#ExpertView: MEES (Minimum Energy Efficiency Standards) Explained

In this week’s #ExpertView, Fiona Wilson from Elmhurst Energy discusses MEES regulations, requirements, implementation and exemptions.

#ExpertView: MEES (Minimum Energy Efficiency Standards) Explained

In this week’s #ExpertView, Fiona Wilson from Elmhurst Energy discusses MEES (Minimum Energy Efficiency Standards) regulations, requirements, implementation and exemptions for landlords and letting agents.

What is MEES?

MEES regulations were introduced to promote improvements to domestic private rented properties by applying a minimum energy efficiency rating. The regulation came into force for private rented properties in England and Wales on 1st April 2016 and covers both residential and commercial properties. In this article we will be focusing on what this means for domestic private rented properties.

The essence of the regulation is that private rental properties need to achieve an E rating or higher on their Energy Performance Certificate (EPC) in order to be let.

There are a few reasons why these regulations have been introduced, the top two are:

  • To meet the net zero carbon targets set by the Government
  • To reduce fuel poverty

The Net Zero Carbon target set by the Government requires the UK to reduce its greenhouse gas emissions to net zero by 2050. The UK was the first to commit to this and the Government is keen to ensure that we meet this target. A lot of work is needed to decarbonise the grid, with energy efficiency improvements required for both commercial and domestic properties.

Fuel poverty is a separate issue. According to reports published in April 2020 by BEIS (Department for Business, Energy and Industrial Strategy) around 1 in 10 properties (10.3% of all households) in England are living in fuel poverty as of 2018. The report also highlights that 17.7% of private rental tenants are living in fuel poverty.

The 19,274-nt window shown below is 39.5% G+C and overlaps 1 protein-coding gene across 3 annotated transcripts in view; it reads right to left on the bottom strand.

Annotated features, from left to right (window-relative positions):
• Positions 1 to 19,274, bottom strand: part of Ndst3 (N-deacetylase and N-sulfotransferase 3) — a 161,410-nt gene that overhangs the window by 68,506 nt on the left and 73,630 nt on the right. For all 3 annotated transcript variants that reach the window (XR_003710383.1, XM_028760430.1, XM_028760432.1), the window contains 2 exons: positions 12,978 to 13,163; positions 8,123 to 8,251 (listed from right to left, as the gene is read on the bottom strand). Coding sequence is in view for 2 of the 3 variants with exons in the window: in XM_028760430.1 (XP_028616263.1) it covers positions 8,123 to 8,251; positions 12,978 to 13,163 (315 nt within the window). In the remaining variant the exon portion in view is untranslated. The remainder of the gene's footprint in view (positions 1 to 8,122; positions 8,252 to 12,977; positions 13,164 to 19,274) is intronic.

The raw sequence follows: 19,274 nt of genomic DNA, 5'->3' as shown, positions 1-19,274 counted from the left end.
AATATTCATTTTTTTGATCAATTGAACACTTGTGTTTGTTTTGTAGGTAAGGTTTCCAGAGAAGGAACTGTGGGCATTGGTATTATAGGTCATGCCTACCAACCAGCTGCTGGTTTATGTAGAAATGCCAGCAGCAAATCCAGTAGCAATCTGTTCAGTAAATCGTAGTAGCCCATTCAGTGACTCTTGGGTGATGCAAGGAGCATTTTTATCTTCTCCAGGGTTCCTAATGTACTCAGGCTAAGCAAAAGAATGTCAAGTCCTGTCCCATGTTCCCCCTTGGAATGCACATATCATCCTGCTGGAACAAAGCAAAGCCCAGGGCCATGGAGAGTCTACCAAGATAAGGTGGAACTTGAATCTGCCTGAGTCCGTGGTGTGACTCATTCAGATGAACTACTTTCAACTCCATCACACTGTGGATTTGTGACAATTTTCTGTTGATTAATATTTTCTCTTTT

BEIS recently released a new consultation on the MEES regulations looking at the future changes that they would like to make to the legislation. The consultation ‘Improving the energy performance of privately rented homes’ outlines the next steps in MEES with the preferred scenario from BEIS being for all new tenancies (and changes to tenancy such as moving to a rolling contract) to have an EPC at Band C from 1st April 2025 and for all new tenancies to have an EPC Band C from 1st April 2028.

EPC Implementation

All Landlords are required to ensure that their property has an EPC rating of E or higher unless they have met the requirements for exemption. The implementation has been spread over a few years to make the process smoother:

  • From the 1st April 2018, any new lease for a property had to have an EPC rating of an E or above. This includes contract renewals, extensions or moving from a fixed term into a rolling contract.
  • From 1st April 2019 the regulation was amended to remove the ‘no upfront cost’ provision, meaning that if third party funding is not available then landlords need to self-fund the improvements.
  • From 1st April 2020 all privately rented properties are required to meet Band E or higher, regardless of whether there is a change in tenancy.

Funding for Energy Improvements

Until 1st April 2019 an exemption could be registered if there was no third-party funding available to cover the cost of the improvements, such as ECO (Energy Company Obligation) funding. This was changed in April of last year with landlords now required to spend up to £3,500 (including VAT) to make improvements to the property to bring its rating to an E. If they are eligible for third party funding, then they will only need to spend the difference between the funding and the spending cap.

  • For example, if £3,500 funding is available then the landlord does not need to contribute to the cost.
  • If the third-party funding covers £1,500 then the landlord is required to contribute £2,000.
  • If there is no funding available, then the landlord will need to contribute the full £3,500.

If the cost of the measures exceeds the spending cap then the landlord is required to install as many of the measures as they can, up to the spending cap. They can then register for an exemption based on the fact that “all relevant improvements have been installed and the property remains below an E.”

What are the MEES exemptions and do I meet them?

As with any regulation there are always going to be exceptions to the rule. If you feel you qualify for a MEES exemption, you can apply online through the PRS Register site here. You will need to submit evidence of the reason for exemption, copies of reports from experts as well as a copy of the property’s most recent EPC.

There are a number of reasons why a property can be exempt from the regulations, which include: